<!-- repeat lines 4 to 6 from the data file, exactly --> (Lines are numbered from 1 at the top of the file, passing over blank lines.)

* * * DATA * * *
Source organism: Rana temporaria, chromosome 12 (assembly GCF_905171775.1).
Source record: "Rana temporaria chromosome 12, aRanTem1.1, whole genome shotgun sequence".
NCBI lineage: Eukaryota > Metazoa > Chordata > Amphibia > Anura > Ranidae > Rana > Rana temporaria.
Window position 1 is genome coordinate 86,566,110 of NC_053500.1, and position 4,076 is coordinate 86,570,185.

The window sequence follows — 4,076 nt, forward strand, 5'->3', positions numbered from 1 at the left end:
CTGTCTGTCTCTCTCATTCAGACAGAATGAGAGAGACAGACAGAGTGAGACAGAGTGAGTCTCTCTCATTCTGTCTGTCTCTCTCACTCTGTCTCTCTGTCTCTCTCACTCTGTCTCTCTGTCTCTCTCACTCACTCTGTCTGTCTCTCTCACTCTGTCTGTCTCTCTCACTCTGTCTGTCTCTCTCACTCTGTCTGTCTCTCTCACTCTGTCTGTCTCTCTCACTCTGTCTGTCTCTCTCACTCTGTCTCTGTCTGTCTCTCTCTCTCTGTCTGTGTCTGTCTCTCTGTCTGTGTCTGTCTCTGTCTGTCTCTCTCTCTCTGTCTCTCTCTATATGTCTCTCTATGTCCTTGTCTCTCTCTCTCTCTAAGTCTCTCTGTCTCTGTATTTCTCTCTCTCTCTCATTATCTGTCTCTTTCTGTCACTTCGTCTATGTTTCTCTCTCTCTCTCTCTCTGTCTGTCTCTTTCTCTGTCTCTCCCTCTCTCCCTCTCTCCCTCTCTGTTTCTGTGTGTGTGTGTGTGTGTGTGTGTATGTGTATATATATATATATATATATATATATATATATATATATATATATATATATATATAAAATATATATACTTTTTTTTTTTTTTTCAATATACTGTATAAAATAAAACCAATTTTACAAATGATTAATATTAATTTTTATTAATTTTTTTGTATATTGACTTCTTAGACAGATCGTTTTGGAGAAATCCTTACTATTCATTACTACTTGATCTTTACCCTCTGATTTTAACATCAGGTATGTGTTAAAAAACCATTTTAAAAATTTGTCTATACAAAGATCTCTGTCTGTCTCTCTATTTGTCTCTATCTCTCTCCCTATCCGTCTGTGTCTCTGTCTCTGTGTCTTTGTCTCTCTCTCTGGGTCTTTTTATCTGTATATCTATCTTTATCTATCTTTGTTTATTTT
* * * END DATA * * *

Window position 1 is genome coordinate 86,566,110 of NC_053500.1, and position 4,076 is coordinate 86,570,185.

The window sequence follows — 4,076 nt, forward strand, 5'->3', positions numbered from 1 at the left end:
CTGTCTGTCTCTCTCATTCAGACAGAATGAGAGAGACAGACAGAGTGAGACAGAGTGAGTCTCTCTCATTCTGTCTGTCTCTCTCACTCTGTCTCTCTGTCTCTCTCACTCTGTCTCTCTGTCTCTCTCACTCACTCTGTCTGTCTCTCTCACTCTGTCTGTCTCTCTCACTCTGTCTGTCTCTCTCACTCTGTCTGTCTCTCTCACTCTGTCTGTCTCTCTCACTCTGTCTGTCTCTCTCACTCTGTCTCTGTCTGTCTCTCTCTCTCTGTCTGTGTCTGTCTCTCTGTCTGTGTCTGTCTCTGTCTGTCTCTCTCTCTCTGTCTCTCTCTATATGTCTCTCTATGTCCTTGTCTCTCTCTCTCTCTAAGTCTCTCTGTCTCTGTATTTCTCTCTCTCTCTCATTATCTGTCTCTTTCTGTCACTTCGTCTATGTTTCTCTCTCTCTCTCTCTCTGTCTGTCTCTTTCTCTGTCTCTCCCTCTCTCCCTCTCTCCCTCTCTGTTTCTGTGTGTGTGTGTGTGTGTGTGTGTATGTGTATATATATATATATATATATATATATATATATATATATATATATATATATATATAAAATATATATACTTTTTTTTTTTTTTTCAATATACTGTATAAAATAAAACCAATTTTACAAATGATTAATATTAATTTTTATTAATTTTTTTGTATATTGACTTCTTAGACAGATCGTTTTGGAGAAATCCTTACTATTCATTACTACTTGATCTTTACCCTCTGATTTTAACATCAGGTATGTGTTAAAAAACCATTTTAAAAATTTGTCTATACAAAGATCTCTGTCTGTCTCTCTATTTGTCTCTATCTCTCTCCCTATCCGTCTGTGTCTCTGTCTCTGTGTCTTTGTCTCTCTCTCTGGGTCTTTTTATCTGTATATCTATCTTTATCTATCTTTGTTTATTTT